If you’ve determined you’d like a job in the apartment industry, you’ve probably done some research and investigation on your own about the field. However, while you may feel ready for the road that lies ahead, there are many things you must be aware of when it comes to applying for property management positions. To get started in the field, you must harness your past employment and existing skills to create a path for long-term career success. This means being able to articulate to interviewers what transferable skills and abilities you bring to the table.
As you gear up for interviews, here are three questions you should be prepared to answer as you transition into the apartment industry:
What is your understanding of building maintenance?
While you may not be expected to physically conduct property maintenance on your own, you should at least have a foundational understanding of what’s involved in the process. Properties of all types and sizes experience issues that property managers must address on a regular basis. To start, you should have a little experience working with contractors and other skilled professionals on building repairs, so you know how to hire the right people and verify the work is completed properly. Along these lines, you should also have some basic knowledge about property inspections and be able to identify maintenance needs to ensure the safety and well-being of your residents.
What is your finance and accounting knowledge?
It may not seem obvious on the surface, but property management professionals are required to keep track of their property’s finances, especially pertaining to financial calculations and cash flow. You’ll be expected to keep tabs on monthly rental payments, as well as expenses related to property maintenance and repairs. During interviews, highlight experience you have with handling financial transactions, as well as any accounting software you’ve used in previous jobs.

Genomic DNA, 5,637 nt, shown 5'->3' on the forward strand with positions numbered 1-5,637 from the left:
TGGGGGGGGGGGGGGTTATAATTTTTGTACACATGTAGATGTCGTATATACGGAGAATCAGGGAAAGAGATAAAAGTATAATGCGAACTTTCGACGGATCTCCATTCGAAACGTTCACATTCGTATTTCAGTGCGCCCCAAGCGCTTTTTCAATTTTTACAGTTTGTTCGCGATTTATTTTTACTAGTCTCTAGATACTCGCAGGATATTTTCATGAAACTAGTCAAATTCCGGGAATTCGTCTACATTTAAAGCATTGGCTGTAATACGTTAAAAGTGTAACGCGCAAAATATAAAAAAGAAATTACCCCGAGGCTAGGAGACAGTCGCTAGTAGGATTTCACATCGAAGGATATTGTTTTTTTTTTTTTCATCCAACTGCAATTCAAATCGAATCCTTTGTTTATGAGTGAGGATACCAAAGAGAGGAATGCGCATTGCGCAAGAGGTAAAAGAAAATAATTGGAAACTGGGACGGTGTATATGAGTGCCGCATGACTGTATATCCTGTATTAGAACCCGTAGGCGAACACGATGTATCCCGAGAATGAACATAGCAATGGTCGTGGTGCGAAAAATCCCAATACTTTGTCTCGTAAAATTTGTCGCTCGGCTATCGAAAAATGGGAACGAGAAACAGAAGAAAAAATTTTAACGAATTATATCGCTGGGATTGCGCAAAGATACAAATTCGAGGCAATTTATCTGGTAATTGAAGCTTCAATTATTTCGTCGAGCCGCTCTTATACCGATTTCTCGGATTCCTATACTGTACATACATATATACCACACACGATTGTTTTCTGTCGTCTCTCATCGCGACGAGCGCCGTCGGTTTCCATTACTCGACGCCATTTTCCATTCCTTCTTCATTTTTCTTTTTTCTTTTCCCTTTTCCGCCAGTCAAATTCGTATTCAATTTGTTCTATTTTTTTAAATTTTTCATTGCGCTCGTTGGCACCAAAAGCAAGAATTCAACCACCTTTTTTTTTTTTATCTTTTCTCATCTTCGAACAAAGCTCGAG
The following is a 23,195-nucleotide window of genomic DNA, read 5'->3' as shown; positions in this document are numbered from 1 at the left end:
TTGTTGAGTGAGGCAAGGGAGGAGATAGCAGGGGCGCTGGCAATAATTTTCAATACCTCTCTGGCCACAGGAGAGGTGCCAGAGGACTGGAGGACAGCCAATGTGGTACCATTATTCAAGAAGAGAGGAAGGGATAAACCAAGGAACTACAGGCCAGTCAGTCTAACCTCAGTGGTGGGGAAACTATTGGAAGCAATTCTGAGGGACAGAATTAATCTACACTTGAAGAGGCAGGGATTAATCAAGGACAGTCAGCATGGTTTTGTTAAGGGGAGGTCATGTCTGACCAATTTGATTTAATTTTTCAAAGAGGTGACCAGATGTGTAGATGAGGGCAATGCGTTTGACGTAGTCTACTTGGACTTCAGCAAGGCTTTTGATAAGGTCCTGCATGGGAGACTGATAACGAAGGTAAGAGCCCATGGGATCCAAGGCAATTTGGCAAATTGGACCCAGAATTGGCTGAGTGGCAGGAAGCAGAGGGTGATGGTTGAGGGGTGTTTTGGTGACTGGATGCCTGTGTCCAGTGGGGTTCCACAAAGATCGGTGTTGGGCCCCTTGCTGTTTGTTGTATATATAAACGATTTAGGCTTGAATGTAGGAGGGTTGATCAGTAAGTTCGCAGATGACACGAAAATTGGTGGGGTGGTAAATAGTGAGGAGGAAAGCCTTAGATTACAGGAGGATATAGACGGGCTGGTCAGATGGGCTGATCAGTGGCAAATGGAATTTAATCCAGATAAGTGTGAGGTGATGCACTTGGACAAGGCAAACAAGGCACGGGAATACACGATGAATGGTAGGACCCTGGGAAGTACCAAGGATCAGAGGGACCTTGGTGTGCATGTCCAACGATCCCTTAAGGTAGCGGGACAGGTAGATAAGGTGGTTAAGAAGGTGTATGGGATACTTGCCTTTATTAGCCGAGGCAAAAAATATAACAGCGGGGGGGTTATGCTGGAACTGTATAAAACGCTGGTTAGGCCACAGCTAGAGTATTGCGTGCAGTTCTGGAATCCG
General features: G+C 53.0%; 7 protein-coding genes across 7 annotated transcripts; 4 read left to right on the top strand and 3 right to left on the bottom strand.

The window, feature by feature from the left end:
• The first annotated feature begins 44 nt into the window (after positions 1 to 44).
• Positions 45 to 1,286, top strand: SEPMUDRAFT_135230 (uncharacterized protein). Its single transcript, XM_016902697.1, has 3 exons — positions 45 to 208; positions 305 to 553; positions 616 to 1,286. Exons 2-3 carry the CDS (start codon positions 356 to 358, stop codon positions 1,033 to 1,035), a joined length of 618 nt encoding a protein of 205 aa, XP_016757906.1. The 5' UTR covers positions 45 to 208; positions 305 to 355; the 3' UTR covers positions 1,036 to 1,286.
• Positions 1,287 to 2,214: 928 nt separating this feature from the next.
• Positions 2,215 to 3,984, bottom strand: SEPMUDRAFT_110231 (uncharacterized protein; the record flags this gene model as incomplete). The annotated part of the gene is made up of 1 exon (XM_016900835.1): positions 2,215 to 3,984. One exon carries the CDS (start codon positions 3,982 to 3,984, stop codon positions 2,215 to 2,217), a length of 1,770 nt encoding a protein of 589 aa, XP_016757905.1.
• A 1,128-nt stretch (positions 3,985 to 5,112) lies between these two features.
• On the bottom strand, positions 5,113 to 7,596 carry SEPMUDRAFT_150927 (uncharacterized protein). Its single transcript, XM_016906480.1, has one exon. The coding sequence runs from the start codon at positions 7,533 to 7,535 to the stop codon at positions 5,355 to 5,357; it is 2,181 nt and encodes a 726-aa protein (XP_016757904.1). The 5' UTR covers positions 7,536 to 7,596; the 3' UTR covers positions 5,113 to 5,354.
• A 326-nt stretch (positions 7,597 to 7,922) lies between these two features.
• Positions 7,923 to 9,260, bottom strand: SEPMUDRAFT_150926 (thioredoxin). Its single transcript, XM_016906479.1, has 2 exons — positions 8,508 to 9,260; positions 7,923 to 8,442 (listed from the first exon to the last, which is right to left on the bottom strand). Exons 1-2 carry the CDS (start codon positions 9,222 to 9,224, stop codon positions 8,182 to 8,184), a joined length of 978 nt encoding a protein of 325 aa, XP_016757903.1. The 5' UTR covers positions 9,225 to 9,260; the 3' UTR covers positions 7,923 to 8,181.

Do you enjoy working with people?
Without question, one of the most critical traits of a successful property manager is customer service. You must be able to demonstrate that you’re personable and can work well with people, even in challenging situations. Because you’ll be dealing with resident inquiries and complaints on a regular basis, you must also be patient when addressing their concerns. Strong customer service is also important for building positive, long-lasting relationships with contractors.
Are you ready to embark on a career in the apartment industry?
Get in touch with the recruiters at The Liberty Group, with locations in major cities throughout the United States – including offices in New York, New Jersey, Georgia, Ohio and the Carolinas.
Email or send your resume to: email@example.com